According to Florida’s Public Notices of Pollution, Gainesville, Florida, also has frequent wastewater spills, although maybe not so frequent or so large as Valdosta, Georgia. But that doesn’t help people in the Suwannee River Basin. Both Valdosta and Gainesville need to clean up their acts.

BMAPs are a different, but much bigger problem

Director Muse also noted that Florida’s Basin Management Action Plans for the Suwannee River Basin show sewage as less than one percent of the problem with contamination in springs and rivers. This is true, but irrelevant. Nitrate leaching into springs does not cause the kinds of direct human health risks that raw sewage does. Nitrate leaching also does not cause Florida health departments to post public warnings, causing people to get off the rivers, adversely affecting economy and everything else downstream.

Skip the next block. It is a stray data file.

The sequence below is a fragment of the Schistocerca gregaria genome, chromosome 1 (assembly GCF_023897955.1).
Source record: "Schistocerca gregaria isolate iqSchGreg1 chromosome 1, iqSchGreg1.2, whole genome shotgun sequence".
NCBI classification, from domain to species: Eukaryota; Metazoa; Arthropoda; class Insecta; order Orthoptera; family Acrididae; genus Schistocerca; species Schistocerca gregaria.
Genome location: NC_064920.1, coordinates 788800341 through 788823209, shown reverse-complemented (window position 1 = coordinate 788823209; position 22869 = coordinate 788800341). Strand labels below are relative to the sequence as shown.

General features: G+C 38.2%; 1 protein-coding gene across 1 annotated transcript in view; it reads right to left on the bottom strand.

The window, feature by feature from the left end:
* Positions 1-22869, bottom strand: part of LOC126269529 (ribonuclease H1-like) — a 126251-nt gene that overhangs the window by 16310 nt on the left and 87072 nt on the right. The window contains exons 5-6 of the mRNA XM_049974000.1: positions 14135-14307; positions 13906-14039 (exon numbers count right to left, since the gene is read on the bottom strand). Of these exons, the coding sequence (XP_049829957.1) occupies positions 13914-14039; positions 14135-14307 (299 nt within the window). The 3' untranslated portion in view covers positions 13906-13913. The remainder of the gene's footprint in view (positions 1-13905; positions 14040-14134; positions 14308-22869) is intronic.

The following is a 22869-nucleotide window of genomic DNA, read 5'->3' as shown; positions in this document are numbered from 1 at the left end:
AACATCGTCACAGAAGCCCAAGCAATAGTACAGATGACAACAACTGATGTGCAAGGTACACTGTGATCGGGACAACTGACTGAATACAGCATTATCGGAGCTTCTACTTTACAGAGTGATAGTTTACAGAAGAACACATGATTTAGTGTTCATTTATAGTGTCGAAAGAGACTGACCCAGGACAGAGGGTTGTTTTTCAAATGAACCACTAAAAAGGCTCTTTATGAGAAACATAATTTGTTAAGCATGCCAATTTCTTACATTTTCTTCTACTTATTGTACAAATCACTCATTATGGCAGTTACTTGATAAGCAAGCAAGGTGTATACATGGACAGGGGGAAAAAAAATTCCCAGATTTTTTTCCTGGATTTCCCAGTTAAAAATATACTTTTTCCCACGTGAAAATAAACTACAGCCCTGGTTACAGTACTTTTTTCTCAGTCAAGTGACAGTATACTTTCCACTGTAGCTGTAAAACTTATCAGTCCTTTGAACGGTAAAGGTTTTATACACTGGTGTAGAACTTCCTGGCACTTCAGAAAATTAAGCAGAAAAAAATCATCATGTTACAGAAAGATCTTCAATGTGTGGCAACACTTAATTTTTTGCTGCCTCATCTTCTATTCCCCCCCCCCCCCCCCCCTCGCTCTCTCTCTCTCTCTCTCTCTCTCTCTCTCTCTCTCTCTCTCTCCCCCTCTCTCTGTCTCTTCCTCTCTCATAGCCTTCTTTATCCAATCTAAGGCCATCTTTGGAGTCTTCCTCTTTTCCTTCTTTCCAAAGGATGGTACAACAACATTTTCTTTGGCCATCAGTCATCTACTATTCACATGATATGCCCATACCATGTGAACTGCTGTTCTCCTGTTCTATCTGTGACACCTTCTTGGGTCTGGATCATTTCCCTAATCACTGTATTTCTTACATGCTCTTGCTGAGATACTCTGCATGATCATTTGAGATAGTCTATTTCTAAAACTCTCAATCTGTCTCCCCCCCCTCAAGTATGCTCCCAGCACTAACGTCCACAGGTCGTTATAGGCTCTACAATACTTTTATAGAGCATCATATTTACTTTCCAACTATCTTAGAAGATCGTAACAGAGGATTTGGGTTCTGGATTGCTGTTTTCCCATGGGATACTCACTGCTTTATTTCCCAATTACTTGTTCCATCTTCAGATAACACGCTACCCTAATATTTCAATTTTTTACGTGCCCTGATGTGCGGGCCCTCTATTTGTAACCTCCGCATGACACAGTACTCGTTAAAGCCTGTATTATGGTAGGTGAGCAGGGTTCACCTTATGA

Map: USGS Streamer.

The BMAPs are not irrelevant to downstream Florida counties. They are actually much more important than Valdosta’s wastewater, affecting as they do the health of all the streams and springs much farther downstream than any sewage from Valdosta will ever reach, and requiring large changes in how agriculture is done in the Suwannee River Basin.

Suwannee River BMAP and PFA boundaries, The Problem
Final Suwannee River BMAP 2018-05-22.

Or could require that, if the BMAPs had any teeth, which they don’t: no new remediation measures (just the same old Best Management Practices (BMPs) that haven’t improved the situation in decades, and no fines or other measures if there is not improvement. While the River Task Force members have the ear of the Florida legislature, they should consider taking up putting teeth into the BMAPs.

More Water Quality Testing needed

Director Muse also mentioned that Valdosta’s own water quality sampling often shows more bacterial contamination upstream of their wastewater treatment plants than downstream.